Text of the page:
35-year-old Lila Pawar wakes up at the crack of dawn to make lunch for her husband, two sons, daughter and herself. Then she bathes, gets ready for work and walks a couple of hundred meters from her house to switch on the submersible pump hanging on a neem tree. Her neighbours, already queuing up to fill water from the pump, raise a cheer. For the next two hours, as people fill their buckets, Lila keeps a watchful eye, ensuring no water is wasted. As soon as the last bucket is filled, she switches off the pump. Her son is waiting on his motorcycle to drop her off to IIT Indore where she works as a contract laborer. “And that’s when my day really begins...” she smiles.
President of the Water User Committee in Memdi village (Mhow block of district Indore, Madhya Pradesh) since 2014, Lila has worked tirelessly to ensure that her community gets ample water twice a day. “Our lives transformed ever since this pump was installed,” she says. “Now it is our job to operate and maintain it.” The twelve women in the Water User Committee have their work cut out. Initially, they underwent training to operate the pump and perform simple troubleshooting. This was challenging in itself as most of these women aren’t educated and none had any prior experience with handling such equipment. “But we were all keen to learn,” says Lila, “and so we did!” One of them is always present when the pump is on, two hours each in the morning and evening. The heavy submersible pump has to be lowered or pulled up every now and then depending on the level of ground water. And if it needs to be repaired, they have to pull it out completely, disconnect it and take it to the local market for repair. “Its hard work, as the pump is heavy,” Lila says. “All of us use all our might to haul it up -- but we never call the men to help us...”
It’s a lot of work, but the committee members believe it is well worth it. “Before we got this pump, at least a hundred families used to depend upon a single bore well,” Lila recalls. “That is why today, even though all the members of the committee have to juggle housework and daily wage labour, they do it with pride...” The committee members have bonded well over the years, and often stand in for each other when needed. “I know that if one day for some reason, I can’t switch on the pump, I can call upon the others to do so,” she says. “This cooperation has created between us, a beautiful sense of unity.”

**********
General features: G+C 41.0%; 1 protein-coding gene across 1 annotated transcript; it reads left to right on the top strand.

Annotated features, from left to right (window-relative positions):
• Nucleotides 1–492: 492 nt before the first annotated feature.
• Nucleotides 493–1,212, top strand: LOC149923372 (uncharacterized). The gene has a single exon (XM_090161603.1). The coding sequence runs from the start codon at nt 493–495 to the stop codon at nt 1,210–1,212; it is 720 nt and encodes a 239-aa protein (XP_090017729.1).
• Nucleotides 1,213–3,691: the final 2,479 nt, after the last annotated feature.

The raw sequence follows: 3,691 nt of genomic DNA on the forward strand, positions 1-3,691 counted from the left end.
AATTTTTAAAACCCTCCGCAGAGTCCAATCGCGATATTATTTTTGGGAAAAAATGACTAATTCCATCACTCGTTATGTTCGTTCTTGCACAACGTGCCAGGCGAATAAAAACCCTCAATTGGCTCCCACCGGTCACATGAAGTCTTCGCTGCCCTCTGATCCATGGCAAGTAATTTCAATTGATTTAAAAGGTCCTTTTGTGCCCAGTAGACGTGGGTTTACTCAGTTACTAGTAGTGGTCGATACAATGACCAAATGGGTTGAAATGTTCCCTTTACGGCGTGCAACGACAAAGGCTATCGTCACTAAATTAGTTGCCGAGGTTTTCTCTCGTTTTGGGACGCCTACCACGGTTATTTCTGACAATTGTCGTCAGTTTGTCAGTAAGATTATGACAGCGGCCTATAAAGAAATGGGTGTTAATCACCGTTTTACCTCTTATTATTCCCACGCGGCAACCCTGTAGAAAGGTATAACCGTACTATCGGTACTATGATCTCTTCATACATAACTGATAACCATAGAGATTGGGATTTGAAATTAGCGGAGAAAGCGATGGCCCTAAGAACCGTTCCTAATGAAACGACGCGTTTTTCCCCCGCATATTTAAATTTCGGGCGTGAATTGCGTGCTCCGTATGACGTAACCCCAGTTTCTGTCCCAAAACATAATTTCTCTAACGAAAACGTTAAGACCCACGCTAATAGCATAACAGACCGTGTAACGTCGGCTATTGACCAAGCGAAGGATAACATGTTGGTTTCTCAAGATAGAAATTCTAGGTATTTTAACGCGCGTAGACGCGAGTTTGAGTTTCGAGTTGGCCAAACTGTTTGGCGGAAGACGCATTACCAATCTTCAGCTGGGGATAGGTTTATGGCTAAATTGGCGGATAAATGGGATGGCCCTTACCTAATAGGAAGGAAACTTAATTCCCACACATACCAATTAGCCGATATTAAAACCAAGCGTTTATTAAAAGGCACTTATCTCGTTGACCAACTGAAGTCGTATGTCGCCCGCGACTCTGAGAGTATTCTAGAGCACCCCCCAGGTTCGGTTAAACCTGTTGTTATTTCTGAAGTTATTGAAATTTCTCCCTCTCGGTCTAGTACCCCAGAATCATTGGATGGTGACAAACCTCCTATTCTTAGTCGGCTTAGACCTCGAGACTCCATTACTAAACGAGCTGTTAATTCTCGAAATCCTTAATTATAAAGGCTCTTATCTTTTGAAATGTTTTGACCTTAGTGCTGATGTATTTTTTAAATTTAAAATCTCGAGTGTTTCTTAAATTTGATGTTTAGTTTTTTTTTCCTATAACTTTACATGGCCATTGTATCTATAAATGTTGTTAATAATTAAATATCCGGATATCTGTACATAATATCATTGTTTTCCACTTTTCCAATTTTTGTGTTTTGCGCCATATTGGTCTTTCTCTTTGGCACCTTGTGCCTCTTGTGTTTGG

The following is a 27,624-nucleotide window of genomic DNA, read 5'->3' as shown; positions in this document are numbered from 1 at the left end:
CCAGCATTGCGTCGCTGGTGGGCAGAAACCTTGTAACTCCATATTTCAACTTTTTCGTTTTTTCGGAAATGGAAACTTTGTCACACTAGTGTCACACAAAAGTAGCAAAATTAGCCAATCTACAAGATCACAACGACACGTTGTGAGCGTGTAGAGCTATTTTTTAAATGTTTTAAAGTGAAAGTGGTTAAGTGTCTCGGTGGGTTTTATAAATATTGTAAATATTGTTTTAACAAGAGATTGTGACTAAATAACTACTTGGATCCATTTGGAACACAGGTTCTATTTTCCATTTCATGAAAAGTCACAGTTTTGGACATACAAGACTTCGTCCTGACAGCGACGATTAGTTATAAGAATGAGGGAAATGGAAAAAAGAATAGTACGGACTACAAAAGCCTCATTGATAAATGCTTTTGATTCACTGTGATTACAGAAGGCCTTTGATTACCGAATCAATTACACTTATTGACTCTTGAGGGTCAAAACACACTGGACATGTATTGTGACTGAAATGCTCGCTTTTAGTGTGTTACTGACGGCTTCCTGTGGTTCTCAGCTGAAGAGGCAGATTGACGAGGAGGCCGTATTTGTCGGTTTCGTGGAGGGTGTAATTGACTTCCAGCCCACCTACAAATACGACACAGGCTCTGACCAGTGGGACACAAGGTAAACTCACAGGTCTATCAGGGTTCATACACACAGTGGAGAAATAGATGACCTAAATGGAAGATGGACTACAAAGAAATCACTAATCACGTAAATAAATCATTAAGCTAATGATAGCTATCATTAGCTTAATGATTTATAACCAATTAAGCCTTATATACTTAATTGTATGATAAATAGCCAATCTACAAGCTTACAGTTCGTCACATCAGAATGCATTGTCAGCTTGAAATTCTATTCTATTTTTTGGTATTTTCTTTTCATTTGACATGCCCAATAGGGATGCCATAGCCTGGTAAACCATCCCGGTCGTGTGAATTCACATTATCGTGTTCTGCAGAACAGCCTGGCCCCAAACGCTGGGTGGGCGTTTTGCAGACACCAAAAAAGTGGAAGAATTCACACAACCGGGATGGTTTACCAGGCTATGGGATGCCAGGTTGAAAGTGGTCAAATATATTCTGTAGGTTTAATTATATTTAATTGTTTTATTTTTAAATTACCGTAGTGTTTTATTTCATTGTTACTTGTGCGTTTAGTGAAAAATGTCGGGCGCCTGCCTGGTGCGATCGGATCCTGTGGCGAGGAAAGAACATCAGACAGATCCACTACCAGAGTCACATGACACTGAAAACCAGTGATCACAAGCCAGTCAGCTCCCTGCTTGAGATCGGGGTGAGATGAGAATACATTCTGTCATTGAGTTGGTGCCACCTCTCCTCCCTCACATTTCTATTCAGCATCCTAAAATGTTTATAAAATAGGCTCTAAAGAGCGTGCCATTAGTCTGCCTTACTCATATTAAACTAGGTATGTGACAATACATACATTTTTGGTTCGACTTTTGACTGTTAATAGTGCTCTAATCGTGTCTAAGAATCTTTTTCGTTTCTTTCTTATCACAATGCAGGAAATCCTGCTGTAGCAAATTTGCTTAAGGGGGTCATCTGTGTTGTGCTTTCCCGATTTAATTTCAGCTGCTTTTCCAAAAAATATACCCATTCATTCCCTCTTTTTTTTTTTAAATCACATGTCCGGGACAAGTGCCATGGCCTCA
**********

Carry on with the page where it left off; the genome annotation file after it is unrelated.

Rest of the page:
Today, Lila and her committee friends dream of getting a tank installed next to the pump. “Imagine how convenient it would be to fill the tank up and have access to water the entire day!” she says. Even in her dreams, however, she can’t imagine having water piped to her doorstep. “It would just cost too much money,” she sighs. “I think a tank will be good enough for us...”
When Lila returns home after sunset, bone tired from her day’s labour, she cleans the house and cooks dinner for the family. She estimates that she spends at least five hours a day on housework alone. “Some days I also have to switch the pump on again in the evening,” she says. But the respect and admiration from family and neighbours keeps her motivated. “Even my children feel proud that their mother is doing some really good work,” she smiles. “And that makes me feel all my hard work is worthwhile!” However, there’s a bigger incentive that keeps her going, even when sometimes the sheer number of things to be done becomes too much for her. “I’ve heard so many stories from my mother and grandmother about having to spend their entire day fetching heavy buckets of water and being completely dependent on bore wells that would often dry up in the summer,” she says. “It feels really good that at least now, and at least in Memdi, women have complete control over theirwater supply!”